Motorsport: The New Fearless Hero On The Bike

Published 3 years ago
Brad Binder

Early signs are that in the years to come, South African Brad Binder could be a real-world championship title contender in motorcycle sport.

South African phenomenon Brad Binder has been excelling in his first season in MotoGP, stunning the sport with victory in the Czech Republic in just his third-ever race in the class as talk of a new global superstar reverberates around the sport. 

MotoGP is the motorbike equivalent of Formula 1 and Binder is the first South African to compete in the class since Jon Ekerold in 1983, and the first-ever to claim victory in a race to firmly announce his arrival as a new hero on the bike.


Binder, 25, is racing for the Austrian Red Bull KTM team and early signs are that in the years to come, he could be a real-world championship title contender, with skill, speed, and zero fear on the track. His victory in the Czech Republic came after a steep learning curve in a truncated 2020 season that only started in July and will see 15 race weekends, with a number of others canceled due to the Covid-19 pandemic.

“The first race I made a mistake and went off track, and managed to fight myself back up to 13th position, which was really disappointing because I had the same pace as the guys in the top three,” Binder tells FORBES AFRICA.

“They put an absolutely insane motorbike underneath me.”

“It could have been a good day for me, but unfortunately with the mistake, it was tough. The second race weekend in Jerez [Spain], I thought we made some positive steps forward. The qualifying pace was better and I was feeling better in general.

“Unfortunately in turn one I had a good run off the line, but when I turned I didn’t see the Ducati on my inside and ended up taking out [teammate] Miguel Oliveira, so that was not good. 


“And then after that I ran off on the gravel as I was trying to fight my way back. I got past four guys, but I lost it in the front.”

Binder has taken those lessons on board though and that shows his race intelligence, culminating in his maiden race win at the Brno Circuit.

“It is a day I have dreamed of since I was a little boy and now it has come true,” Binder said of his maiden win. I can’t thank my team enough, they put an absolutely insane motorbike underneath me. I had no idea we had a chance of winning, but I thought it would be good. I hope this is the start of many more.”

Binder started racing globally in the 125cc category as a 15-year-old in 2011, and had spent the last three seasons in Moto2, winning five of the 19 races last year before earning his spot in MotoGP. 


He finished second in the riders’ championship in Moto2 last year, having won the Moto3 championship in 2016.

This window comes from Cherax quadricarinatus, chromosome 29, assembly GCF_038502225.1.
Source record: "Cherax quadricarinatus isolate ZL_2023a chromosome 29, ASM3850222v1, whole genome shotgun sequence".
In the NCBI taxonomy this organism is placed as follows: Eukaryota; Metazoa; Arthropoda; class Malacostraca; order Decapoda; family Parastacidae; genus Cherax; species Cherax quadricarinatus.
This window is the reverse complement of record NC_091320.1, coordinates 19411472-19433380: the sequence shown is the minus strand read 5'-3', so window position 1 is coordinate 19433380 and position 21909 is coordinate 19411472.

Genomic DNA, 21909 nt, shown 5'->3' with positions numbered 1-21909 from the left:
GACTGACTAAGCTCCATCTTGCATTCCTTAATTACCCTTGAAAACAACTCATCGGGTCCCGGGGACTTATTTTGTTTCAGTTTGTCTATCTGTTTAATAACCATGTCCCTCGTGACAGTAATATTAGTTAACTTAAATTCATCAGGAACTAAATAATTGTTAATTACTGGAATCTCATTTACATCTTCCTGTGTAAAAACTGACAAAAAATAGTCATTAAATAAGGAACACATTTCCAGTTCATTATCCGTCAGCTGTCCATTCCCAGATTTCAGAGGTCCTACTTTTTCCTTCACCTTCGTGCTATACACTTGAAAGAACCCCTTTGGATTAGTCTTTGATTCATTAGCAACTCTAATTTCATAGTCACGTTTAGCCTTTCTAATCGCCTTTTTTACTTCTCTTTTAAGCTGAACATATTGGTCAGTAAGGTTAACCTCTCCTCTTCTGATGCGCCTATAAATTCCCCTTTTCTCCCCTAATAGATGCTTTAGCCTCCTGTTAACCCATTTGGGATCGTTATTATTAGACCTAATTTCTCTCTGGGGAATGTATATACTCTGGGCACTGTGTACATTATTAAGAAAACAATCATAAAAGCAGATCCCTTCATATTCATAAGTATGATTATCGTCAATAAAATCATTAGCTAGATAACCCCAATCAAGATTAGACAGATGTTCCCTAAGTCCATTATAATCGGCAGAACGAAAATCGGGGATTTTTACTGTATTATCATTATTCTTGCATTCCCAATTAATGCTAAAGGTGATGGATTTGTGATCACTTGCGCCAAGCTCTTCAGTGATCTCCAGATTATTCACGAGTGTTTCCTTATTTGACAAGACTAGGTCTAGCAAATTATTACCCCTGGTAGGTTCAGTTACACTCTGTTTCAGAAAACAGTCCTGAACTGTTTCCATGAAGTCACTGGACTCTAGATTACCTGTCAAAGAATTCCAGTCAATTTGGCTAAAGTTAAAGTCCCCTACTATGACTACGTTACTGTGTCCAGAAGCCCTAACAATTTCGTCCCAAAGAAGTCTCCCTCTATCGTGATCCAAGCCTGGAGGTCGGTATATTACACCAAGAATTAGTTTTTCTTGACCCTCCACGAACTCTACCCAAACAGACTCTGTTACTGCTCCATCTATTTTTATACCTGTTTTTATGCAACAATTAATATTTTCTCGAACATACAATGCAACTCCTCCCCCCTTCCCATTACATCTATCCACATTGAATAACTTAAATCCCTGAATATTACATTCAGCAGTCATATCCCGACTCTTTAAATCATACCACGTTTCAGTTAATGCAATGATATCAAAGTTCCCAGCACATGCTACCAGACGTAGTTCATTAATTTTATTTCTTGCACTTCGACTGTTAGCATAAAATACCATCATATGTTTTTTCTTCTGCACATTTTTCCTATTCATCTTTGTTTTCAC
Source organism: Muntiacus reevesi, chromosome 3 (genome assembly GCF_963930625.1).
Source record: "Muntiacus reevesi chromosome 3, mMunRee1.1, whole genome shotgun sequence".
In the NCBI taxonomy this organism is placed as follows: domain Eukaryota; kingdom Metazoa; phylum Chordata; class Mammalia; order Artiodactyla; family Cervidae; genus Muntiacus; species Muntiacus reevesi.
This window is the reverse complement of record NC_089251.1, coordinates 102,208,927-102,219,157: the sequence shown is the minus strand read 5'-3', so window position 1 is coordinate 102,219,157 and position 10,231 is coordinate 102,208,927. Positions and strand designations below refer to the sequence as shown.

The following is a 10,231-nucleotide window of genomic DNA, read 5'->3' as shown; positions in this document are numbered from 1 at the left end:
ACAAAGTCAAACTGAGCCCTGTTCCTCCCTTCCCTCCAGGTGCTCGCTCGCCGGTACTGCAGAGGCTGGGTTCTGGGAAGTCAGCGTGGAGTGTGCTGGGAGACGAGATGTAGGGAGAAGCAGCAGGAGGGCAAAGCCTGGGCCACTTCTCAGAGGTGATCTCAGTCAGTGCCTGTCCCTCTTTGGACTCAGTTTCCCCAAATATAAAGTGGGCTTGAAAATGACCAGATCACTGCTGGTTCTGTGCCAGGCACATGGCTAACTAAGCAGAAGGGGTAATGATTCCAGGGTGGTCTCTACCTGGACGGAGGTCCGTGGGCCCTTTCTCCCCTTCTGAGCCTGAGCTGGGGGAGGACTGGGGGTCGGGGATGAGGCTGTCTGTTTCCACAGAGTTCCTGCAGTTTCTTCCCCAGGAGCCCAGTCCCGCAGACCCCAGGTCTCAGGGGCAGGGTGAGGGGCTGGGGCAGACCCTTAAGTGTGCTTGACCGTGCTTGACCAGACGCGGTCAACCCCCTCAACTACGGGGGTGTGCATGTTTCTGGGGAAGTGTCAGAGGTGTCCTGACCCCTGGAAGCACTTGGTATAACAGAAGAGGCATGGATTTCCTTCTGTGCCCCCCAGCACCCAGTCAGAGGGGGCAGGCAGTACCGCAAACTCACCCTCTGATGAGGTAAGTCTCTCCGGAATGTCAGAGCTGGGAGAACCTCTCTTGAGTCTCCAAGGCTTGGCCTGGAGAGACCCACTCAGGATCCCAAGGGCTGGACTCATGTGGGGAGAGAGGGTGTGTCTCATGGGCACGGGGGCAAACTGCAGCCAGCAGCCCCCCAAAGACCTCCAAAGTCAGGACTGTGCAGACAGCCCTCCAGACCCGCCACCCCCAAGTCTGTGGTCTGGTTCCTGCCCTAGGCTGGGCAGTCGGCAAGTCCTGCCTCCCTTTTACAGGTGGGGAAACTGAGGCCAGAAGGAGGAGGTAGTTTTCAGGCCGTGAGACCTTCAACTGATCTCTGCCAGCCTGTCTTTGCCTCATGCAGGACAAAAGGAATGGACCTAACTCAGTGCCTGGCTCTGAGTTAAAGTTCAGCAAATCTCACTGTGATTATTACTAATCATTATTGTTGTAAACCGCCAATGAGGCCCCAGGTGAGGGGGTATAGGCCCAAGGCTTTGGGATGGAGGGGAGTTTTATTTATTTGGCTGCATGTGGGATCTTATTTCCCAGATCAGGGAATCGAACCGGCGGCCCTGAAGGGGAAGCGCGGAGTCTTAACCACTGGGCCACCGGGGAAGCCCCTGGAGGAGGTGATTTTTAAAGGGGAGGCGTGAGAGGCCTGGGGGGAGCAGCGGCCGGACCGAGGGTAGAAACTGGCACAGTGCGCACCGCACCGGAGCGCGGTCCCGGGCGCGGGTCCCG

“It is an honor to be the first South African in a while to be in the MotoGP class,” he said. “It has always been a dream to get here and now that I am, I want to get as close to the front as possible and I want to be winning races. 

“The goal was always to get to MotoGP, but the end goal now is always to win. That is my plan, and that is what I am striving for and working for every single day.

“I am looking forward to this whole situation I am in right now, where I have to chip my way through the order and it’s going to be a great challenge.”


Binder has received rave reviews from opponents, who have picked up his fearlessness for the fight and ability to push his bike to the limit. 

Frenchman Fabio Quartararo and legendary former Spanish rider Jorge Lorenzo are two that have spoken highly of Binder.

“Lorenzo has always been someone I have really enjoyed watching ride and to hear him say good things about me is really great, so let’s hope we can have some positive results and keep things on a roll.”

What is clear is that the South African has a bright future in this class, and is with a team that values his ability. He is also on a bike that has the potential to win him many more MotoGPs.


“It has gone much better than I could have expected, the bike is feeling fantastic, I am feeling super comfortable on the bike and the team is working well,” he said. 

“Our bike has made an incredible step forward, it is fantastic to see how this whole package has come together just in time. 

“I feel that since I joined KTM, this new bike they have brought has been a whole lot more competitive and we have seen it [in results].

“It is all really positive and just to be able to fight among these top guys is an incredible feeling, especially as a rookie. I need to keep the same work ethic and hopefully, in time we can turn it into solid results.”


-By Nick Said